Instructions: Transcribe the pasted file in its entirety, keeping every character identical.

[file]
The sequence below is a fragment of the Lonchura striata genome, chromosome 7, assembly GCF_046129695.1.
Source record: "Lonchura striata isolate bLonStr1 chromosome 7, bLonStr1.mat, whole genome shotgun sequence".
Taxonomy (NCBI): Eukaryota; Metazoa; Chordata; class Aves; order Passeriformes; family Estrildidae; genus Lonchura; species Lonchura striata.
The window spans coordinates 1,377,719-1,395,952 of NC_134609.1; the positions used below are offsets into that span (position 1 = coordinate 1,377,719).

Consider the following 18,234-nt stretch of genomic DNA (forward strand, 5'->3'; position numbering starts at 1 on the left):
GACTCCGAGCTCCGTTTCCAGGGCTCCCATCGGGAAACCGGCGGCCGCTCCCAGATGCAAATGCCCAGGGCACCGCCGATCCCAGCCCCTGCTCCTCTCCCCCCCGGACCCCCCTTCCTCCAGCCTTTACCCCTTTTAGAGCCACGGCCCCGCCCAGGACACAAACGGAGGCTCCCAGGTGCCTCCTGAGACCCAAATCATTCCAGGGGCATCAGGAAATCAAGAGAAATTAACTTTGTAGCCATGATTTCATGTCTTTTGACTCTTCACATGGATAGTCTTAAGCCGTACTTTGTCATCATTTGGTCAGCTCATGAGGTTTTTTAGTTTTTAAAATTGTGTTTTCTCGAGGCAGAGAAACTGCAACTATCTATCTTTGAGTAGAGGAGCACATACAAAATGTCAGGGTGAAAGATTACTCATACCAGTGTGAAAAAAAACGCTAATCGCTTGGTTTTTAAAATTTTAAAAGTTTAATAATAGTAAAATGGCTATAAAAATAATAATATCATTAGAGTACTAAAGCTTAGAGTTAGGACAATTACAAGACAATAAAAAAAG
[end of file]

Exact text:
The sequence below is a fragment of the Lonchura striata genome, chromosome 7, assembly GCF_046129695.1.
Source record: "Lonchura striata isolate bLonStr1 chromosome 7, bLonStr1.mat, whole genome shotgun sequence".
Taxonomy (NCBI): Eukaryota; Metazoa; Chordata; class Aves; order Passeriformes; family Estrildidae; genus Lonchura; species Lonchura striata.
The window spans coordinates 1,377,719-1,395,952 of NC_134609.1; the positions used below are offsets into that span (position 1 = coordinate 1,377,719).

Consider the following 18,234-nt stretch of genomic DNA (forward strand, 5'->3'; position numbering starts at 1 on the left):
GACTCCGAGCTCCGTTTCCAGGGCTCCCATCGGGAAACCGGCGGCCGCTCCCAGATGCAAATGCCCAGGGCACCGCCGATCCCAGCCCCTGCTCCTCTCCCCCCCGGACCCCCCTTCCTCCAGCCTTTACCCCTTTTAGAGCCACGGCCCCGCCCAGGACACAAACGGAGGCTCCCAGGTGCCTCCTGAGACCCAAATCATTCCAGGGGCATCAGGAAATCAAGAGAAATTAACTTTGTAGCCATGATTTCATGTCTTTTGACTCTTCACATGGATAGTCTTAAGCCGTACTTTGTCATCATTTGGTCAGCTCATGAGGTTTTTTAGTTTTTAAAATTGTGTTTTCTCGAGGCAGAGAAACTGCAACTATCTATCTTTGAGTAGAGGAGCACATACAAAATGTCAGGGTGAAAGATTACTCATACCAGTGTGAAAAAAAACGCTAATCGCTTGGTTTTTAAAATTTTAAAAGTTTAATAATAGTAAAATGGCTATAAAAATAATAATATCATTAGAGTACTAAAGCTTAGAGTTAGGACAATTACAAGACAATAAAAAAAG